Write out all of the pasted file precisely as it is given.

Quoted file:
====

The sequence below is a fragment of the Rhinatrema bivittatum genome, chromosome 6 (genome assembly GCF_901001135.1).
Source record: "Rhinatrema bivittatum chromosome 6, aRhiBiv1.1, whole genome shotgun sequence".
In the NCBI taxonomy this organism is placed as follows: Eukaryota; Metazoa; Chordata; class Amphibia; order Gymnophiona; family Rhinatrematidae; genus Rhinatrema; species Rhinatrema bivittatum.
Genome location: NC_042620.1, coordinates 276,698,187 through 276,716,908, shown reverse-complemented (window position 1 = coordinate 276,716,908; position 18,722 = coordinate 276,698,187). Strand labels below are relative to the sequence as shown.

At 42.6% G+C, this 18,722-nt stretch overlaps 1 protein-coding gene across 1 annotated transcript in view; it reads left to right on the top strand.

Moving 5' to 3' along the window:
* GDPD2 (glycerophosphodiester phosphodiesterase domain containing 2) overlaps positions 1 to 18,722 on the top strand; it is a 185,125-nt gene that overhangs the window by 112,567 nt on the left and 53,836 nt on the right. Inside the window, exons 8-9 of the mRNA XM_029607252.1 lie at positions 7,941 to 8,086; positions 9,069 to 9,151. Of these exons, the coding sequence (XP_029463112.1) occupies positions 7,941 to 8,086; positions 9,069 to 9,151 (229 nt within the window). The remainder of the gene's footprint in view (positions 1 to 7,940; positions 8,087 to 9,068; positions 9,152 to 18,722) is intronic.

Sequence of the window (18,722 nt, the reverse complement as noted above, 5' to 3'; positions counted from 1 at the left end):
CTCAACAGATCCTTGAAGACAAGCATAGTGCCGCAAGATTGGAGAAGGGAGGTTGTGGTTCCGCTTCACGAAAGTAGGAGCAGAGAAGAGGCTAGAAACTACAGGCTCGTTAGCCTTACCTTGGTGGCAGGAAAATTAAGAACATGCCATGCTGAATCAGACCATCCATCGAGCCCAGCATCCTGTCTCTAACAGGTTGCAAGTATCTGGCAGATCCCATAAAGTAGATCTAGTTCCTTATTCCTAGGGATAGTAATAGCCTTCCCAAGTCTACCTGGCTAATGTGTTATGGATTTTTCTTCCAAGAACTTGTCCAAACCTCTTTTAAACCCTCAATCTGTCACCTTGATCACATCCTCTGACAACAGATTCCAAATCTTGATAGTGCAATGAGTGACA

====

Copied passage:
The sequence below is a fragment of the Rhinatrema bivittatum genome, chromosome 6 (genome assembly GCF_901001135.1).
Source record: "Rhinatrema bivittatum chromosome 6, aRhiBiv1.1, whole genome shotgun sequence".
In the NCBI taxonomy this organism is placed as follows: Eukaryota; Metazoa; Chordata; class Amphibia; order Gymnophiona; family Rhinatrematidae; genus Rhinatrema; species Rhinatrema bivittatum.
Genome location: NC_042620.1, coordinates 276,698,187 through 276,716,908, shown reverse-complemented (window position 1 = coordinate 276,716,908; position 18,722 = coordinate 276,698,187). Strand labels below are relative to the sequence as shown.

At 42.6% G+C, this 18,722-nt stretch overlaps 1 protein-coding gene across 1 annotated transcript in view; it reads left to right on the top strand.

Moving 5' to 3' along the window:
* GDPD2 (glycerophosphodiester phosphodiesterase domain containing 2) overlaps positions 1 to 18,722 on the top strand; it is a 185,125-nt gene that overhangs the window by 112,567 nt on the left and 53,836 nt on the right. Inside the window, exons 8-9 of the mRNA XM_029607252.1 lie at positions 7,941 to 8,086; positions 9,069 to 9,151. Of these exons, the coding sequence (XP_029463112.1) occupies positions 7,941 to 8,086; positions 9,069 to 9,151 (229 nt within the window). The remainder of the gene's footprint in view (positions 1 to 7,940; positions 8,087 to 9,068; positions 9,152 to 18,722) is intronic.

Sequence of the window (18,722 nt, the reverse complement as noted above, 5' to 3'; positions counted from 1 at the left end):
CTCAACAGATCCTTGAAGACAAGCATAGTGCCGCAAGATTGGAGAAGGGAGGTTGTGGTTCCGCTTCACGAAAGTAGGAGCAGAGAAGAGGCTAGAAACTACAGGCTCGTTAGCCTTACCTTGGTGGCAGGAAAATTAAGAACATGCCATGCTGAATCAGACCATCCATCGAGCCCAGCATCCTGTCTCTAACAGGTTGCAAGTATCTGGCAGATCCCATAAAGTAGATCTAGTTCCTTATTCCTAGGGATAGTAATAGCCTTCCCAAGTCTACCTGGCTAATGTGTTATGGATTTTTCTTCCAAGAACTTGTCCAAACCTCTTTTAAACCCTCAATCTGTCACCTTGATCACATCCTCTGACAACAGATTCCAAATCTTGATAGTGCAATGAGTGACA